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Bryon Root on Visual Studio ALM

What tools should you use to achieve Continuous Delivery (CD) for software development and a release process? Do you have a Continuous Delivery process? In this blog, I will be share some of the applications to get started with CD. 

Applies to

  • Release Management
  • Configuration Management
  • Build Engineers
  • Development
  • Testing
  • Operations

Prerequisite

The Where, How, What, and Why

I like to start by asking the Where, What, and Why questions

  • Where do I start
  • What are the costs and benefits of these tools
  • Why do I need them

As with any tools/applications they need to have a purpose to be used. Just because they look shiny and awesome does not always mean they are the right tools for the jobs.  I have a number of specialized tools in my bike and woodworking toolboxes that only do one thing and one thing well.  I would not use these specialized tools to hang a picture or to scrap paint with – I have other tools for that.

The Essentials Tools in Every CD Toolbox

Where to start?  This can be a hard question at times. Looking at all of the information on the internet can get confusing in regards to what tools to use. Everyone has a different opinion on what tools are best.  So not to disappoint, I’m going to provide my opinion on what tools are currently the best to get started on creating the framework for a CD system.

Team Foundation Server 2012.2 (TFS) and Visual Studio 2012.2 (VS)

    • Why – TFS and VS provide the integration, workflow, and reporting platform that is required for CD.  There are other systems available but not one that has the full Application Lifecycle Management (ALM) combined within one system. 
    • Cost – The cost can be summed up with, how much does your current solution cost you to integrate with each other and maintain it, compared to one full body integrated solution that has at a high-level:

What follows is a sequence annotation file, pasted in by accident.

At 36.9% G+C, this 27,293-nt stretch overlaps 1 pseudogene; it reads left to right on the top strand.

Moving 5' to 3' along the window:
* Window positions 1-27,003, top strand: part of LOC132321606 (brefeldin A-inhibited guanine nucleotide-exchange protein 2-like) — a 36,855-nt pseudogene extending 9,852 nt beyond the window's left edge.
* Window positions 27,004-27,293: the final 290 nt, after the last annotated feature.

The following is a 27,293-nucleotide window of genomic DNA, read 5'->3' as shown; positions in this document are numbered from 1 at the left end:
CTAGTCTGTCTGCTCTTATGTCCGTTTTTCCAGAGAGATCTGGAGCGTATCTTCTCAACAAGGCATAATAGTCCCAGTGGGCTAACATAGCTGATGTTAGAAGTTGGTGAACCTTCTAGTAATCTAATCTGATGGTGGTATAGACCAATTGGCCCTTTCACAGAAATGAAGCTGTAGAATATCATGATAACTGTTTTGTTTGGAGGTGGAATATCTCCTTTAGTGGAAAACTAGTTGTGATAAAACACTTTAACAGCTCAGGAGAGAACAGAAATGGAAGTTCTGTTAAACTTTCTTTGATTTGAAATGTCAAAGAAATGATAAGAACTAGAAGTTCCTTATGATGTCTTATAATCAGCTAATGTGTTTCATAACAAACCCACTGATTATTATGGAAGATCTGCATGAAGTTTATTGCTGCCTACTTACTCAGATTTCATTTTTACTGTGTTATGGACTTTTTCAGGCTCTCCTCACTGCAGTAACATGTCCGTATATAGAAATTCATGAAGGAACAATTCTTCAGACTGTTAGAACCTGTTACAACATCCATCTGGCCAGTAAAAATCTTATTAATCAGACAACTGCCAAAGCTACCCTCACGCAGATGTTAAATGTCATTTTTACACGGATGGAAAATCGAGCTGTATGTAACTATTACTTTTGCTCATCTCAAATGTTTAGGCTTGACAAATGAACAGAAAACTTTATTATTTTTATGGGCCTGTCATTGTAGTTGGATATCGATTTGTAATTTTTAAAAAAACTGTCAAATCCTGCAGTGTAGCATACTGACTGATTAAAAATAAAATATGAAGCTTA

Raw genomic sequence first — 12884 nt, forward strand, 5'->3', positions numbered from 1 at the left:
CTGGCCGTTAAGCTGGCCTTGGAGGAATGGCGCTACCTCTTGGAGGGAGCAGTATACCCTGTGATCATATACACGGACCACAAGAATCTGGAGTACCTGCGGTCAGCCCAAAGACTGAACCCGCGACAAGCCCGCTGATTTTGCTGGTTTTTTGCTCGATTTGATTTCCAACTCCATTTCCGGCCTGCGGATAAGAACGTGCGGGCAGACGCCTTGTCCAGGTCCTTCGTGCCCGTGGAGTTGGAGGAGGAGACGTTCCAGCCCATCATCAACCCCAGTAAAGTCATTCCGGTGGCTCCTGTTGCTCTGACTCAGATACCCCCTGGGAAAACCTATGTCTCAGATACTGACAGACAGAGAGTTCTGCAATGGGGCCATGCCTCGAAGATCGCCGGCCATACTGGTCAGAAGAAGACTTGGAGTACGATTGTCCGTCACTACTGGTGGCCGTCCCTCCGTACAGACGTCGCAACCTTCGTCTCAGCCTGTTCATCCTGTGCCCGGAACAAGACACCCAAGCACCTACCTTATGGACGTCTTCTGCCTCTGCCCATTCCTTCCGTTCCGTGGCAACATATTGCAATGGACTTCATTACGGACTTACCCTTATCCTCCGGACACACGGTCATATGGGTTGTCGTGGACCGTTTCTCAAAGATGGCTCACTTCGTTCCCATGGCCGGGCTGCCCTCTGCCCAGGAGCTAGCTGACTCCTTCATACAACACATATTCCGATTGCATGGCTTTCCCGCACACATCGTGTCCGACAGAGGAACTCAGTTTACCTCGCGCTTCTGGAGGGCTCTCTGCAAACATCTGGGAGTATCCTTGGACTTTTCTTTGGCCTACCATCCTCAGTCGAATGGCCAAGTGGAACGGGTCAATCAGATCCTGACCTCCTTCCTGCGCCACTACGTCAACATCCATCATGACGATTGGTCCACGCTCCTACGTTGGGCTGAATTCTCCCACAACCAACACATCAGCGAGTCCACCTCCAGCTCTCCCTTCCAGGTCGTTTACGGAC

• Work Item tracking
      • Source Control
      • Builds and release
      • Testing
      • Reporting
      • Team Project Portals
    • Benefit – Having a full ALM integrated platform that is fully scalable to fit any size team, whether that is a team of five to a worldwide enterprise team.

NuGet

    • Why – Dependency management for your applications
    • Cost – NuGet is free
    • Benefit – Packaging and management of dependencies in a project for development. The NuGet package manager and NuSpec file gives the release information that is required for traceability and transparency.

Chocolatey

    • Why – Installing tools and applications fast and efficiently 
    • Cost – Chocolatey is free
    • Benefit – Easy download and install process of a third party software to any machine.  It provides configuration management as a standardized process to build out environments.

ProGet

    • Why – On-premises NuGet repository is for hosting your releasable packages
    •  Cost – It ranges between free and 995 USD per year
    •  Benefit – Having a package repository for all teams to access is a key part of CD. ProGet installs the NUGet repository with ease.  The Enterprise version has the ability to manage access by LDAP and a built-in source symbols server.

Octopus Deploy

    • Why – Octopus Deploy is a lightweight deployment tool used to manage and track releases to an environment.
    • Cost – Free to $1999 USD for the complex source code
    • Benefit – The benefit of this tool is incredible. It’s the mechanism for CD and DevOps to be attainable. Octopus Deploy provides deployment dashboards, a secured agent server base system, NuGet package, web configuration transforms, PowerShell integration, and an easy promoting process (just to name a few!). In fact, Red-Gate likes the tool so much that they took the source code and modified it to fit their specific needs. 

Ready-Roll